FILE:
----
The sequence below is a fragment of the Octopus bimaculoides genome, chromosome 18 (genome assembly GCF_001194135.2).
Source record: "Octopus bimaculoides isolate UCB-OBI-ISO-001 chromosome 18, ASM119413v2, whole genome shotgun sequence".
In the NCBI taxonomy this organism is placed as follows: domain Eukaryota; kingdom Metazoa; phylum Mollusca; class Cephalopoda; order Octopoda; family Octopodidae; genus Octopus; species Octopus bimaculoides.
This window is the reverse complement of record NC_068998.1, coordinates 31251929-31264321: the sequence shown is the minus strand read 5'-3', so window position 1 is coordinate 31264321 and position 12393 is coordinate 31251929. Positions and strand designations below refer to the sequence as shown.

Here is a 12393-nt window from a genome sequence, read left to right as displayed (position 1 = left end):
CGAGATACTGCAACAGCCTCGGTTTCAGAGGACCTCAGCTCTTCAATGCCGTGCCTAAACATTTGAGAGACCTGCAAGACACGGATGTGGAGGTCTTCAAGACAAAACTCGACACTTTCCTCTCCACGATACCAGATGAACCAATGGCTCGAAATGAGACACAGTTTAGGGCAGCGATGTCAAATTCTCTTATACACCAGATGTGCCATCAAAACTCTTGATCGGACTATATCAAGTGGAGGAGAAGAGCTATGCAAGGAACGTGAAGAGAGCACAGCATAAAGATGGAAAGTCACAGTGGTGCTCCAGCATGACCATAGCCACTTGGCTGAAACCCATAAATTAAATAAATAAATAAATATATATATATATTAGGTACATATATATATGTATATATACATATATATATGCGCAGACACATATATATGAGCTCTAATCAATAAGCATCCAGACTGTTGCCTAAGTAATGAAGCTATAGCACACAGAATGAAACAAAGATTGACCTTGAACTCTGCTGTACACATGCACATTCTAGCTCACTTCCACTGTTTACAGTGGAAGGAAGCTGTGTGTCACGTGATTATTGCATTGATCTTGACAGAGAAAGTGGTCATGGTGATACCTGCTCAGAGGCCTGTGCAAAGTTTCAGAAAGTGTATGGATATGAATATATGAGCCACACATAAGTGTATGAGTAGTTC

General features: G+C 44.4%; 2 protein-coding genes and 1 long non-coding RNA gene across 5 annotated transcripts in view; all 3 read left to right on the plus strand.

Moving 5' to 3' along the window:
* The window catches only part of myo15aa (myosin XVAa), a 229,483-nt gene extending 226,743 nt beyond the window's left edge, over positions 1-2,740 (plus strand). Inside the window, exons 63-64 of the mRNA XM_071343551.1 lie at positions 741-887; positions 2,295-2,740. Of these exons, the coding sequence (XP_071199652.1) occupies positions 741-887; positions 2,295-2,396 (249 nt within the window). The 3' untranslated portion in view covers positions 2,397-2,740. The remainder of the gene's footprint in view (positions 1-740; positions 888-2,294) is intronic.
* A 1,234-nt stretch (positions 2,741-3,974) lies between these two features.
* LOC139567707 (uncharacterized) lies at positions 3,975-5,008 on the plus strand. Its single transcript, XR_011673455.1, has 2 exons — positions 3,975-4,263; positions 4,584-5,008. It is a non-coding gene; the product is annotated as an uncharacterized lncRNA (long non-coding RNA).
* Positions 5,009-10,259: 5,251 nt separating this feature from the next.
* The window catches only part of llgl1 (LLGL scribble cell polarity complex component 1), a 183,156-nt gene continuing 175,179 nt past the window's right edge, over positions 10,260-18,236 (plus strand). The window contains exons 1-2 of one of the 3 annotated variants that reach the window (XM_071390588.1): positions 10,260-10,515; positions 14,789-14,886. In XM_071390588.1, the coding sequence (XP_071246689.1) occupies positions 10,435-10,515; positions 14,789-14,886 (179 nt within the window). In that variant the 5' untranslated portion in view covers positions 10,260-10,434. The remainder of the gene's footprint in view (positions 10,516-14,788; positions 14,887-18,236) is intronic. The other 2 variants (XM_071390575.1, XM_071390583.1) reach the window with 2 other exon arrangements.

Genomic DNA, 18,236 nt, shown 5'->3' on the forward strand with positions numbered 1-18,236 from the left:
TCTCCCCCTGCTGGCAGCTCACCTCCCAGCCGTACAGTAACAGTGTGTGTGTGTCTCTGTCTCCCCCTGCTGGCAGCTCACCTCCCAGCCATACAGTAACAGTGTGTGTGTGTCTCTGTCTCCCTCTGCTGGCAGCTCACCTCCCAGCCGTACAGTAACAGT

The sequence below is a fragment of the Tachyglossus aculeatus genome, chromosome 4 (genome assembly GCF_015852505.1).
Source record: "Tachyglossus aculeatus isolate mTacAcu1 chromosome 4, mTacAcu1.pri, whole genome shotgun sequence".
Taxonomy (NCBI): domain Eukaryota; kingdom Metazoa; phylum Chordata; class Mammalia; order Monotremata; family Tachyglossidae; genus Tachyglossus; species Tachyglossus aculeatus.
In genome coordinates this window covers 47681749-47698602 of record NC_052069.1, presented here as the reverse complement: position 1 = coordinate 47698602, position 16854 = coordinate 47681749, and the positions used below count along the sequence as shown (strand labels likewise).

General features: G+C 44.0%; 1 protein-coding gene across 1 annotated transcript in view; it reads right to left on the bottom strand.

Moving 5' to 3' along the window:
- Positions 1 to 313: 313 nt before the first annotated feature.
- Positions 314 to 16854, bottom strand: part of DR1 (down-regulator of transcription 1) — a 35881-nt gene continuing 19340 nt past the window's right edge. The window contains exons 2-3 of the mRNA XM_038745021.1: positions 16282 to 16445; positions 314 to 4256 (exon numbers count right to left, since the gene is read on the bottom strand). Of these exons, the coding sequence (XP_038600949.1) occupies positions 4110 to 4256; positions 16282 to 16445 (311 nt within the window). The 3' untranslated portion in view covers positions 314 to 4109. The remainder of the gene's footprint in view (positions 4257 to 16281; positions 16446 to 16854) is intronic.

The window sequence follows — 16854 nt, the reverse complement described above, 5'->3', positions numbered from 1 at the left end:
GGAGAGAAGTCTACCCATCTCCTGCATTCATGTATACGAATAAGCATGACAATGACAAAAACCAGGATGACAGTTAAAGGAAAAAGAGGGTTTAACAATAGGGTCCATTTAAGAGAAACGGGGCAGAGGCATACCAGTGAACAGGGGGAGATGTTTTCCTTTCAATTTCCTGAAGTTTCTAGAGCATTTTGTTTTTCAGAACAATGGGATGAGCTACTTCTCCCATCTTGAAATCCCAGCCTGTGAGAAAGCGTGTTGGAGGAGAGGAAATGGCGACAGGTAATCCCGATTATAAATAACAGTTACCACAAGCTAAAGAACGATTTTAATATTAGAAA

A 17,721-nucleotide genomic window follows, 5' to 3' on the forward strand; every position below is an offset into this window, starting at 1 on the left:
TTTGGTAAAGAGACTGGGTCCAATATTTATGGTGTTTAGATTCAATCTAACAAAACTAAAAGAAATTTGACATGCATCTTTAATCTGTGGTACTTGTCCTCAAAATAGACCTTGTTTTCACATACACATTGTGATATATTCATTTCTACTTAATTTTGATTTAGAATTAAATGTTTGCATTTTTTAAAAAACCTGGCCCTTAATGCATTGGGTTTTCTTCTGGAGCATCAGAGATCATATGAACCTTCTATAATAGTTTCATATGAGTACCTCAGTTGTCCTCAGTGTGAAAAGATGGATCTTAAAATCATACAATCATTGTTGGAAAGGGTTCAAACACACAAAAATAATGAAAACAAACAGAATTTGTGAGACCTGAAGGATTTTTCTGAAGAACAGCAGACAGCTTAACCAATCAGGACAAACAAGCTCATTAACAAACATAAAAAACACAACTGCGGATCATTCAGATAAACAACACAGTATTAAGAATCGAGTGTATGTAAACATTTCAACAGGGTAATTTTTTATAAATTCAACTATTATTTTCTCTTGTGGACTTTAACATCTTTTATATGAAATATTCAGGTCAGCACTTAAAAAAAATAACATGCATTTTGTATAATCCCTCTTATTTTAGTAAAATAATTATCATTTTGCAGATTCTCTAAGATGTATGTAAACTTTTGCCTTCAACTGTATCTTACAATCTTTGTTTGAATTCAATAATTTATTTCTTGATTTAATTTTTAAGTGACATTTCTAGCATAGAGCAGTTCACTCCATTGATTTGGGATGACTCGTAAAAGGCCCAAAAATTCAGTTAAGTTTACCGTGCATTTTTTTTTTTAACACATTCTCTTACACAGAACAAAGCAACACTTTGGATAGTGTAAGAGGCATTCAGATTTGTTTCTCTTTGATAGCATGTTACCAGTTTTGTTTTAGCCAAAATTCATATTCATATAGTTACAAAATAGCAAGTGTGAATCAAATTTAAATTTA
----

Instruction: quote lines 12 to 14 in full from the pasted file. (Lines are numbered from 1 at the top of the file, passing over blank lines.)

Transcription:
* Positions 5,009-10,259: 5,251 nt separating this feature from the next.
* The window catches only part of llgl1 (LLGL scribble cell polarity complex component 1), a 183,156-nt gene continuing 175,179 nt past the window's right edge, over positions 10,260-18,236 (plus strand). The window contains exons 1-2 of one of the 3 annotated variants that reach the window (XM_071390588.1): positions 10,260-10,515; positions 14,789-14,886. In XM_071390588.1, the coding sequence (XP_071246689.1) occupies positions 10,435-10,515; positions 14,789-14,886 (179 nt within the window). In that variant the 5' untranslated portion in view covers positions 10,260-10,434. The remainder of the gene's footprint in view (positions 10,516-14,788; positions 14,887-18,236) is intronic. The other 2 variants (XM_071390575.1, XM_071390583.1) reach the window with 2 other exon arrangements.

Genomic DNA, 18,236 nt, shown 5'->3' on the forward strand with positions numbered 1-18,236 from the left: